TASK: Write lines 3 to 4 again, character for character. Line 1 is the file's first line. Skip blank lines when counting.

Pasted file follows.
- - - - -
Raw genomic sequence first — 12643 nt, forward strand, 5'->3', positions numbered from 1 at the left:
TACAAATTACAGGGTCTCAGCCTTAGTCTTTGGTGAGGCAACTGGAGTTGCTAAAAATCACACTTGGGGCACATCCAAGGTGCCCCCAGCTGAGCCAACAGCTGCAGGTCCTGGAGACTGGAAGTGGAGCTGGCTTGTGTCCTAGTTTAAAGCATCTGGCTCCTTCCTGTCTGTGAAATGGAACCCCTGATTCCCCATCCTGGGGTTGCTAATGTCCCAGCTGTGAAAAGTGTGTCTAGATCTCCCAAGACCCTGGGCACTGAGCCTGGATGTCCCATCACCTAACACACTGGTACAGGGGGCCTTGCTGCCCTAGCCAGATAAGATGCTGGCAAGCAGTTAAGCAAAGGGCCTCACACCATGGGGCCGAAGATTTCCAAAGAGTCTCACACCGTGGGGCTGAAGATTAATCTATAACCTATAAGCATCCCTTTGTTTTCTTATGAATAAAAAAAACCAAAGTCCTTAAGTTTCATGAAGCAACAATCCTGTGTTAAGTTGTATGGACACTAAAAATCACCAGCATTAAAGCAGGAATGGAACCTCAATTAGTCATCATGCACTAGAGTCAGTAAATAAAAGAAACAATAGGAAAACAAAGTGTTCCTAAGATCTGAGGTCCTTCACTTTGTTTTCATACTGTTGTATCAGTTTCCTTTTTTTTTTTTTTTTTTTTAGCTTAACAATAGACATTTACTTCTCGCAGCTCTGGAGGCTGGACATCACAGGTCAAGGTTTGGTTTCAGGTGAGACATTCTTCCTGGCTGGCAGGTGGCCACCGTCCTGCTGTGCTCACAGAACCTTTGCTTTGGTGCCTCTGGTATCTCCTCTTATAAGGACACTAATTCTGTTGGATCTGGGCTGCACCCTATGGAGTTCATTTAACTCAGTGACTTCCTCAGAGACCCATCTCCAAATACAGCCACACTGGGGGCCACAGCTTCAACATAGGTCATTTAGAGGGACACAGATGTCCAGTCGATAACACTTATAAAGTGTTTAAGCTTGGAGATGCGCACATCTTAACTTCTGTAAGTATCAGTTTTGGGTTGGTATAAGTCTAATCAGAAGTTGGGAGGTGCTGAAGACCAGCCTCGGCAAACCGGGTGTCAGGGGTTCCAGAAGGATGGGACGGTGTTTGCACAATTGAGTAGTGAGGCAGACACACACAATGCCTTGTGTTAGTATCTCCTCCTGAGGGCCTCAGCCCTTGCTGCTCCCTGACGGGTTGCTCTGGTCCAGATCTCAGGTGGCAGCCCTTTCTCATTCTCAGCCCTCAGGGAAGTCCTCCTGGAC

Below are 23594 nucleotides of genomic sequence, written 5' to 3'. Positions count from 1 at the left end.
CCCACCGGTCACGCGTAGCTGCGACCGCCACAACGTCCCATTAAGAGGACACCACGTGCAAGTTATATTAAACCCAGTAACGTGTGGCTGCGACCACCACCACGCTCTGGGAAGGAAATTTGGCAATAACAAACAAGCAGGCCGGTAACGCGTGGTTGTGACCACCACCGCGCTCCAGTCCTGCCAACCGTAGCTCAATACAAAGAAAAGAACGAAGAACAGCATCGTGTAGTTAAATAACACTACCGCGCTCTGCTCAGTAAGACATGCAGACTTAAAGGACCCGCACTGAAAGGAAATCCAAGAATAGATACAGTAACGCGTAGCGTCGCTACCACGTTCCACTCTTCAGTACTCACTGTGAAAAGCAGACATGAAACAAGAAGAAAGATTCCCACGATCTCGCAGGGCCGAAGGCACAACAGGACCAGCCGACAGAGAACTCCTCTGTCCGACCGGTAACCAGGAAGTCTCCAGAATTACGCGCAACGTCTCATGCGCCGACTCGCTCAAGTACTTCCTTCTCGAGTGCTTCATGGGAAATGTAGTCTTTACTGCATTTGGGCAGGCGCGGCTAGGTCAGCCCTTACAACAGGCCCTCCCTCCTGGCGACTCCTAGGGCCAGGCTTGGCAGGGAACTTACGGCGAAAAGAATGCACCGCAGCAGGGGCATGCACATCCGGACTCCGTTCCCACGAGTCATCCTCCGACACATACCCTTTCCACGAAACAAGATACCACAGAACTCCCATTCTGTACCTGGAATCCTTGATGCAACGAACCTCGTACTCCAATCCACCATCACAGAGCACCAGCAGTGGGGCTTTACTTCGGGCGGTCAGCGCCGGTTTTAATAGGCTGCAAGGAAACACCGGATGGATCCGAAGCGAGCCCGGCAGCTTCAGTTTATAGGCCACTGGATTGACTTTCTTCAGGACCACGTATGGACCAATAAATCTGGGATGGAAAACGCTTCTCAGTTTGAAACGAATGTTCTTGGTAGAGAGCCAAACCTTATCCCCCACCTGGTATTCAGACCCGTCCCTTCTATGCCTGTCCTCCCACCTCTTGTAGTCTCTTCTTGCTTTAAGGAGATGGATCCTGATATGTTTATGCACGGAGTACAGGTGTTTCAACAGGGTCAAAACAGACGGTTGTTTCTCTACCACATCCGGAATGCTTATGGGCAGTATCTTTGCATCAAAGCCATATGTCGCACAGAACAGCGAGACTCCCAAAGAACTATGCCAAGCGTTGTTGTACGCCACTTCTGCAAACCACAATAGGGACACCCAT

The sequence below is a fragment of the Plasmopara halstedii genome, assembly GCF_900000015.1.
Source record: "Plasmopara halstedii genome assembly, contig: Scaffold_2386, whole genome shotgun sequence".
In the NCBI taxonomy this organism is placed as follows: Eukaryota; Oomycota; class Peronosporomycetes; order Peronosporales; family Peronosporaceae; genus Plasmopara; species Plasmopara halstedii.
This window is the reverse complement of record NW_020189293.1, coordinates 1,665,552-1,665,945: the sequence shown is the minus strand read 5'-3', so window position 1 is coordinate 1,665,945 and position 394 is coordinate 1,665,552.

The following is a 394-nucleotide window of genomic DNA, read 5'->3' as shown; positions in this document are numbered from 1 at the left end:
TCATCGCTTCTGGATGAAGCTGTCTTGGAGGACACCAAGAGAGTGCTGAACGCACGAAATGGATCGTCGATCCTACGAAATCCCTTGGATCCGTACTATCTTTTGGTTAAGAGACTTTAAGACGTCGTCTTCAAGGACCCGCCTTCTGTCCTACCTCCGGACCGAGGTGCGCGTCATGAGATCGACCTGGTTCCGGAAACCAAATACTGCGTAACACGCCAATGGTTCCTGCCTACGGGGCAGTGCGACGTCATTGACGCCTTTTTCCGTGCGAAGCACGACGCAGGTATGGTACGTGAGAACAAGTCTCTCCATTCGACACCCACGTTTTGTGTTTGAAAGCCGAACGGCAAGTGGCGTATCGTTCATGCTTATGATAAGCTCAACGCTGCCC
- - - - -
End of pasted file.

Below are 23594 nucleotides of genomic sequence, written 5' to 3'. Positions count from 1 at the left end.
CCCACCGGTCACGCGTAGCTGCGACCGCCACAACGTCCCATTAAGAGGACACCACGTGCAAGTTATATTAAACCCAGTAACGTGTGGCTGCGACCACCACCACGCTCTGGGAAGGAAATTTGGCAATAACAAACAAGCAGGCCGGTAACGCGTGGTTGTGACCACCACCGCGCTCCAGTCCTGCCAACCGTAGCTCAATACAAAGAAAAGAACGAAGAACAGCATCGTGTAGTTAAATAACACTACCGCGCTCTGCTCAGTAAGACATGCAGACTTAAAGGACCCGCACTGAAAGGAAATCCAAGAATAGATACAGTAACGCGTAGCGTCGCTACCACGTTCCACTCTTCAGTACTCACTGTGAAAAGCAGACATGAAACAAGAAGAAAGATTCCCACGATCTCGCAGGGCCGAAGGCACAACAGGACCAGCCGACAGAGAACTCCTCTGTCCGACCGGTAACCAGGAAGTCTCCAGAATTACGCGCAACGTCTCATGCGCCGACTCGCTCAAGTACTTCCTTCTCGAGTGCTTCATGGGAAATGTAGTCTTTACTGCATTTGGGCAGGCGCGGCTAGGTCAGCCCTTACAACAGGCCCTCCCTCCTGGCGACTCCTAGGGCCAGGCTTGGCAGGGAACTTACGGCGAAAAGAATGCACCGCAGCAGGGGCATGCACATCCGGACTCCGTTCCCACGAGTCATCCTCCGACACATACCCTTTCCACGAAACAAGATACCACAGAACTCCCATTCTGTACCTGGAATCCTTGATGCAACGAACCTCGTACTCCAATCCACCATCACAGAGCACCAGCAGTGGGGCTTTACTTCGGGCGGTCAGCGCCGGTTTTAATAGGCTGCAAGGAAACACCGGATGGATCCGAAGCGAGCCCGGCAGCTTCAGTTTATAGGCCACTGGATTGACTTTCTTCAGGACCACGTATGGACCAATAAATCTGGGATGGAAAACGCTTCTCAGTTTGAAACGAATGTTCTTGGTAGAGAGCCAAACCTTATCCCCCACCTGGTATTCAGACCCGTCCCTTCTATGCCTGTCCTCCCACCTCTTGTAGTCTCTTCTTGCTTTAAGGAGATGGATCCTGATATGTTTATGCACGGAGTACAGGTGTTTCAACAGGGTCAAAACAGACGGTTGTTTCTCTACCACATCCGGAATGCTTATGGGCAGTATCTTTGCATCAAAGCCATATGTCGCACAGAACAGCGAGACTCCCAAAGAACTATGCCAAGCGTTGTTGTACGCCACTTCTGCAAACCACAATAGGGACACCCAT